Late last week, the University of Connecticut Residential Life (ResLife) sent out an email to all students regarding moving out and updated information about the process. The email said the move-out process would be postponed until the University can resume normal operations and that there is a change that the University may have to pack up students’ belongings and store them somewhere safe.
This case is very unfortunate; the entire situation with COVID-19 has been evolving very rapidly and the University has had to make very difficult and quick decisions. The decision regarding the move-out process is very unfortunate, but necessary in order to ensure the safety of all students.
We should all recognize the fact that the University is trying its best to protect its students, staff and faculty. Many students are disappointed with the decision, but it is the best thing that can be done in order to maintain social distancing guidelines.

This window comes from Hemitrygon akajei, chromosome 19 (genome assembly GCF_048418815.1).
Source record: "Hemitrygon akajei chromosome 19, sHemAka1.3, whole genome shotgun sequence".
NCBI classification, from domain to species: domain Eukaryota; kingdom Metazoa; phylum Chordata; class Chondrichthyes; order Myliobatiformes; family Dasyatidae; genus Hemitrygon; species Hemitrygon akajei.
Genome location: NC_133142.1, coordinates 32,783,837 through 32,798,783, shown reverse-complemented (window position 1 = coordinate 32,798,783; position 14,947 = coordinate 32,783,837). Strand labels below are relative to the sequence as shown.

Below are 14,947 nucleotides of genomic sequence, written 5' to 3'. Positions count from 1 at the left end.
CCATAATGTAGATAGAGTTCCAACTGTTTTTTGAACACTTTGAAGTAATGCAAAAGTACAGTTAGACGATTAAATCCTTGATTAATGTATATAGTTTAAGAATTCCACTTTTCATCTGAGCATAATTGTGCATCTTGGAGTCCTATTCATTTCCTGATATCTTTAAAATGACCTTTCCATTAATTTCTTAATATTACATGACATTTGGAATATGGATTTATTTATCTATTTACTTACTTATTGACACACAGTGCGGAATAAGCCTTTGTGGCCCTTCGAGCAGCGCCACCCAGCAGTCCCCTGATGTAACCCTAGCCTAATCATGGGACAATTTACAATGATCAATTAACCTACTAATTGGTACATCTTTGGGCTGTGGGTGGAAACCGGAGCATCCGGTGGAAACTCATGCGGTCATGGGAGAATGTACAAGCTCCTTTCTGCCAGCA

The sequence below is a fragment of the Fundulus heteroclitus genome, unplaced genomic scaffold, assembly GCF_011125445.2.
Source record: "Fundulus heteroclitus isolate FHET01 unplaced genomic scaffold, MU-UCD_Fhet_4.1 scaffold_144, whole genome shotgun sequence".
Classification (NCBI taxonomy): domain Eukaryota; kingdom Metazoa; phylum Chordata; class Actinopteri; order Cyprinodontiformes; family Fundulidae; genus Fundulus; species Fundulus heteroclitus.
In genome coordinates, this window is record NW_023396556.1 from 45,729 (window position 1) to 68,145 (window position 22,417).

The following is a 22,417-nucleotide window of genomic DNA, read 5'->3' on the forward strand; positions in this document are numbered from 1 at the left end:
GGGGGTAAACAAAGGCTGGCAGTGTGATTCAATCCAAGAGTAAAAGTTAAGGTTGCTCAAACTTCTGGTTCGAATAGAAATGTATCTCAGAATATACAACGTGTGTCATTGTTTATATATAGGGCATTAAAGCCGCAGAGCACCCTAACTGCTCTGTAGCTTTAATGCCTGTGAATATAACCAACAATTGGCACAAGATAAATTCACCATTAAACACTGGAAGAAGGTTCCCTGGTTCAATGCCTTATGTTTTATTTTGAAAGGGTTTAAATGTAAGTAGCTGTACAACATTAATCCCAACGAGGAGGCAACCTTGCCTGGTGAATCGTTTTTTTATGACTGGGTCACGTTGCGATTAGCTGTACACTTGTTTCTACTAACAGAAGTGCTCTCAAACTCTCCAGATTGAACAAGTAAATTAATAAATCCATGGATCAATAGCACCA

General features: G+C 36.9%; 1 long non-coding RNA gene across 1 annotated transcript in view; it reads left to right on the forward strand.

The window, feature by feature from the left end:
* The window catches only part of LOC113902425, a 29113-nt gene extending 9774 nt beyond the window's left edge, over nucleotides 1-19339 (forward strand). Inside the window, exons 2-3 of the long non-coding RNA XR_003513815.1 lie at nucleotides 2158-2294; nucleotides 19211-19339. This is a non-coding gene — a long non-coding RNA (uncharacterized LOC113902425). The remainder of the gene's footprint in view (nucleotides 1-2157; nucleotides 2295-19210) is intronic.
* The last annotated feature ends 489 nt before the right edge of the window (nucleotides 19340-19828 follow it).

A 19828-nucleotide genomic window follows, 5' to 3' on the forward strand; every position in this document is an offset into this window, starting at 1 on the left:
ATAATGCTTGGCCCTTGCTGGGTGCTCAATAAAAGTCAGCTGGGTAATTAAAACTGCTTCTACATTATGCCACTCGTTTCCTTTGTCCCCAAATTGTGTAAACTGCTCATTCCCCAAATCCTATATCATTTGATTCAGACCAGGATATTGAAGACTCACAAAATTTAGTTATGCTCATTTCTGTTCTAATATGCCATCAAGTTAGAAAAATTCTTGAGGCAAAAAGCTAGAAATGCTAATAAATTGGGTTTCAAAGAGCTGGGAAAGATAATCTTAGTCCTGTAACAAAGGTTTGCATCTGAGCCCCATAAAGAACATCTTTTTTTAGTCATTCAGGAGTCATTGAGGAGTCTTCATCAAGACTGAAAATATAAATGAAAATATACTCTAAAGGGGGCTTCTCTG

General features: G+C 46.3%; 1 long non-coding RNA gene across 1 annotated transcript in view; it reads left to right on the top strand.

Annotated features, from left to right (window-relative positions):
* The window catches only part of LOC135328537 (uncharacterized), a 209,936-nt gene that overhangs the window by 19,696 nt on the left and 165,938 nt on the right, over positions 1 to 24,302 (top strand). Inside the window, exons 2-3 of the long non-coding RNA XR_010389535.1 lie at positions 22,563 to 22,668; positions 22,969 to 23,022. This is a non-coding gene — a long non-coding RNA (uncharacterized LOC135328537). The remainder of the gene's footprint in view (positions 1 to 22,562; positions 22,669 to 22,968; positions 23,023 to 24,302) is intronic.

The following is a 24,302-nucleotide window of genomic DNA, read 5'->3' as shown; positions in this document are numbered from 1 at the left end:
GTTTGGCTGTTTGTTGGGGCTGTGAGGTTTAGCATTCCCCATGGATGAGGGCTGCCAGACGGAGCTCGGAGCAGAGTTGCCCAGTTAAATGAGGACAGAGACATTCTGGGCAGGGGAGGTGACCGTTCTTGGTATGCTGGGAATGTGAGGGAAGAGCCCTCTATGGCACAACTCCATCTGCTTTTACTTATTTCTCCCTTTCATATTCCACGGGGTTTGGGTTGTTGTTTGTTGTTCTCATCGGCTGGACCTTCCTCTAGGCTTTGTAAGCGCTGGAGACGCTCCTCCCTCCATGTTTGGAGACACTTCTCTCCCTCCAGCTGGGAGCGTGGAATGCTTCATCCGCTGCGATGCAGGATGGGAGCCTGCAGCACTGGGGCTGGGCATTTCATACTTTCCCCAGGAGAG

It is important to note the importance of communication in this situation, however. Before spring break, although the administration tried to communicate with students, many were left to make conjectures of what the final decisions would be based on other schools. UConn did make the initial decision of switching to online classes for two weeks after break much later than other colleges and universities. If students were notified a little beforehand that this was a possibility, perhaps many more people would have moved more things out of their rooms.
Given the circumstances, however, the University has been doing well with what has been happening. The situation is rapidly evolving and their decisions do make sense. If they are forced to move students’ belongings, it will be because UConn has a lot of empty bed space that will be needed to treat others. An influx of students coming to move their belongings would only increase the chances of COVID-19 spreading.
UConn’s decisions regarding move-out have been rapid, and even abrupt. However, they have been necessary, and in the students’ best interest.